ARLP023 Propagation de K7RA:
June 4, 2004

Propagation Forecast Bulletin 23 ARLP023
From Tad Cook, K7RA
Seattle, WA June 4, 2004
To all radio amateurs

ARLP023 Propagation de K7RA

The sun appears nearly blank, with one small spot, Sunspot 621, facing Earth. There are no other noticeable areas of activity, however. Just two days ago there were several more sunspots, but they are no longer visible. These sunspots didn't rotate off the visible disk but just faded from view.

Sunspot numbers and solar flux are understandably quite low. Average daily sunspot numbers for the May 27 through June 2 period was nearly 40 points lower than the daily average for the previous seven days. Over the same period, average daily solar flux was down almost seven points. Fortunately, geomagnetic activity was low. Over the weekend conditions were unsettled, but otherwise several days had mid-latitude geomagnetic A indices in the single digits.

Over the next week expect low geomagnetic activity. Planetary A index for June 4-8 is expected at 10, 8, 8, 10 and 10. Solar flux values for the same days are predicted to be 90, 95, 95, 100 and 100. Solar flux is expected to peak between June 11-16 around 110.

Now that May is over, we should look at some monthly trends over the last year. The monthly average of daily sunspot numbers for May 2003 through May 2004 was 89.6, 118.4, 132.8, 114.3, 82.6, 118.9, 103, 75.7, 62.3, 75.6, 81, 59.3 and 77. The monthly average of daily solar flux for the same 13 months was 116.6, 129.4, 127.7, 122.1, 112.2, 155.5, 140.8, 116.1, 114.1, 107, 112.1, 101.2 and 99.8. Solar flux hit a new monthly low during May for this downward side of the solar cycle when it dropped below 100.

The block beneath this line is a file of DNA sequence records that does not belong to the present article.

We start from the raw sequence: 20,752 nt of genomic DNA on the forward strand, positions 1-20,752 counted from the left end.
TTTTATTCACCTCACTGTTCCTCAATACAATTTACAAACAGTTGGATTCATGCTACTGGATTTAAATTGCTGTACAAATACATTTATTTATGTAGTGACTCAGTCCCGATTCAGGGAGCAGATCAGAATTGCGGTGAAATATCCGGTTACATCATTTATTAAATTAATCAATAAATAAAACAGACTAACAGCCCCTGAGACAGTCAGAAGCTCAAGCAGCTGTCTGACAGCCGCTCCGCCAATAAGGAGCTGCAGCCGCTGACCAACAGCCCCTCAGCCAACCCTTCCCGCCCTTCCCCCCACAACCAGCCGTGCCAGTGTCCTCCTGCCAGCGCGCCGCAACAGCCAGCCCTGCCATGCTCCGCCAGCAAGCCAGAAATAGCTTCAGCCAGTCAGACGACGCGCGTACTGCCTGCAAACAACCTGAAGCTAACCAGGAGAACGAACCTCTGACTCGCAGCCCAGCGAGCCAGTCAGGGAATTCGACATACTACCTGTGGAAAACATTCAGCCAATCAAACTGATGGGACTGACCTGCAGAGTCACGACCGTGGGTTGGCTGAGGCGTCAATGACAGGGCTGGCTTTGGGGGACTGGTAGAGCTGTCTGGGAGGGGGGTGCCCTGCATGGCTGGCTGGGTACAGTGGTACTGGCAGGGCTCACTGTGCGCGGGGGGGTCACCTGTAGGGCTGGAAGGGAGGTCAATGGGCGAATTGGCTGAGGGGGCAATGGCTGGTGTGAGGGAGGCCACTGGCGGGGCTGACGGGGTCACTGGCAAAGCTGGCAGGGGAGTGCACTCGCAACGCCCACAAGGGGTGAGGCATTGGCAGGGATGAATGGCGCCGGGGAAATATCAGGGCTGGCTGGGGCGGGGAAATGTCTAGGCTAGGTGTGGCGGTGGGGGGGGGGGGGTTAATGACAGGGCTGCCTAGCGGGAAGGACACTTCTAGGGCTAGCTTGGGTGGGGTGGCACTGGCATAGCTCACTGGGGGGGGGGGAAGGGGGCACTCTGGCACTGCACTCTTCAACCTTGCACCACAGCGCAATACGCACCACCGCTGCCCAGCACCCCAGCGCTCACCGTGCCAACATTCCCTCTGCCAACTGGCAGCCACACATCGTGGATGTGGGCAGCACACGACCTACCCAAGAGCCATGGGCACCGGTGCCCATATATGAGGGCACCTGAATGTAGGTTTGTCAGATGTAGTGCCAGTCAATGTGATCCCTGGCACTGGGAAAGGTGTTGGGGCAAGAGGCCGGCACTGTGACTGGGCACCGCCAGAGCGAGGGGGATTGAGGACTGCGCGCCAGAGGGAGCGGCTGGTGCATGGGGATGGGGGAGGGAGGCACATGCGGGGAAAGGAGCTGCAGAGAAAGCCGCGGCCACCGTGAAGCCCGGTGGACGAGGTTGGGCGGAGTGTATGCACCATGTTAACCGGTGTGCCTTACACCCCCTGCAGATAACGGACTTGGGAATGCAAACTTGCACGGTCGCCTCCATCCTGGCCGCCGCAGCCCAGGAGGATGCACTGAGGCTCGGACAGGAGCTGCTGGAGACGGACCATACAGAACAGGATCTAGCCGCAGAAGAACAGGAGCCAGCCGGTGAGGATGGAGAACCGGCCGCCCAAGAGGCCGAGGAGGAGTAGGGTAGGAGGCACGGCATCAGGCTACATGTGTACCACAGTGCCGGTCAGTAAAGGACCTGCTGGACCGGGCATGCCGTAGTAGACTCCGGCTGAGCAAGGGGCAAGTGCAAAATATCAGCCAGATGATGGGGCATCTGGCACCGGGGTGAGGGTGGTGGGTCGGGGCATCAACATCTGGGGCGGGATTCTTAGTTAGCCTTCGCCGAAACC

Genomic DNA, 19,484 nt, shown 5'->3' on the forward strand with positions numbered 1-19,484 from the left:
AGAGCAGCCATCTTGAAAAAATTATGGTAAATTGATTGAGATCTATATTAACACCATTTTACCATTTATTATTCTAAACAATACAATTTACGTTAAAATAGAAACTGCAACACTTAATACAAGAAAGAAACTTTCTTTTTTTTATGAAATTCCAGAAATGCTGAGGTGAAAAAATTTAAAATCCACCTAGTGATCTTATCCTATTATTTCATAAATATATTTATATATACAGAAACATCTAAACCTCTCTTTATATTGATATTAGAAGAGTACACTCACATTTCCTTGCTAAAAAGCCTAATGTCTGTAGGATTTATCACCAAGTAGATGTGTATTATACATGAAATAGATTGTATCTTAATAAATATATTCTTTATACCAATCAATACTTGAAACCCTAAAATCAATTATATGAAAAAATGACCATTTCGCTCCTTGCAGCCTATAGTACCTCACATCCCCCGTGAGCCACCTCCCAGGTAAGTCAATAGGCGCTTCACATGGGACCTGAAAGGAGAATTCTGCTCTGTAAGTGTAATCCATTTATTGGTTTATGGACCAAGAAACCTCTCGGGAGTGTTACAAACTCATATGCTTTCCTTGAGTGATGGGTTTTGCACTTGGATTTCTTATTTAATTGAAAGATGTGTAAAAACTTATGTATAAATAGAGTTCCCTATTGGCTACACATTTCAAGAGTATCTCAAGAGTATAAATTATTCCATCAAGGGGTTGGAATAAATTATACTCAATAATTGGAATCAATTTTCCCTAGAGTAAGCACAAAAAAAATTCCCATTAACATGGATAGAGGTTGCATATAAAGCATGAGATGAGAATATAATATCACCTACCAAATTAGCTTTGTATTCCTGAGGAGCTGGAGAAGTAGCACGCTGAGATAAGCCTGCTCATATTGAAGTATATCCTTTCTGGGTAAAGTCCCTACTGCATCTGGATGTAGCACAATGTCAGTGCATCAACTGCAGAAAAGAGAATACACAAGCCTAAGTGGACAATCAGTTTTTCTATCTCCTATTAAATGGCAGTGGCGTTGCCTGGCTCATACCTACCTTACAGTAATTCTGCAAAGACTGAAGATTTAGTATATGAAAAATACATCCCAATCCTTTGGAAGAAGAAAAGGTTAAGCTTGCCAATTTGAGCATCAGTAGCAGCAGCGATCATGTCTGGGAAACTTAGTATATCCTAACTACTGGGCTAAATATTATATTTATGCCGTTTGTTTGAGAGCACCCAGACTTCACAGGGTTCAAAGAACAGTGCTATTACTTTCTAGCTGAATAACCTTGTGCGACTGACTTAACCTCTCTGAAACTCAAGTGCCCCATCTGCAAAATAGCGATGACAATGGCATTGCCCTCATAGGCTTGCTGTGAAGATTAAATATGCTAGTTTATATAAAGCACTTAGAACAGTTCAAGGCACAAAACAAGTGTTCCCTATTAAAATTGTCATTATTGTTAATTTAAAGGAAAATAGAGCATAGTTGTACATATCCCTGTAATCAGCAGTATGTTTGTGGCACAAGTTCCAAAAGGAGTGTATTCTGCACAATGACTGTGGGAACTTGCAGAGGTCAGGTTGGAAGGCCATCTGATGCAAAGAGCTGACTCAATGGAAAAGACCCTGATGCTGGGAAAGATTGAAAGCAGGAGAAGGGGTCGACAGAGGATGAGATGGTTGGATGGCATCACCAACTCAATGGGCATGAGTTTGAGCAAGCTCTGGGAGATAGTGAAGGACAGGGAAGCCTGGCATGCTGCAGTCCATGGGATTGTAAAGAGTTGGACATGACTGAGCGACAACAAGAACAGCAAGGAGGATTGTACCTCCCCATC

We're in a late spring propagation mode now. Higher HF bands, such as 10 and 12 meters, are seeing fewer openings, although this month we should see sporadic E skip. As the days grow longer, absorption during daylight hours should increase. Daytime propagation on 20 meters won't be as good as it was a few months ago, but late night propagation should improve. Also during the summer, seasonal noise levels increase--probably more noticeably on 160, 80 and 40 meters. Forty meters should still be good for some long- distance nighttime propagation, however.

Field Day is still a few weeks off, but currently the SEC 45 Day AP forecast for planetary A index shows unsettled conditions predicted for the June 26-27 weekend, with A values of 15. This is really too early to tell, but the picture of conditions for that weekend should become clearer as we approach the date.

For more information concerning propagation and an explanation of the numbers used in this bulletin see the ARRL Technical Information Service propagation page.

Sunspot numbers for May 27 through June 2 were 62, 52, 57, 64, 54, 76 and 63, with a mean of 61.1. The 10.7 cm flux was 101.8, 102.4, 101.2, 99.6, 95.4, 90 and 90.4, with a mean of 97.3. Estimated planetary A indices were 6, 9, 14, 13, 14, 16 and 11, with a mean of 11.9. Estimated mid-latitude A indices were 5, 6, 12, 11, 11, 14 and 9, with a mean of 9.7.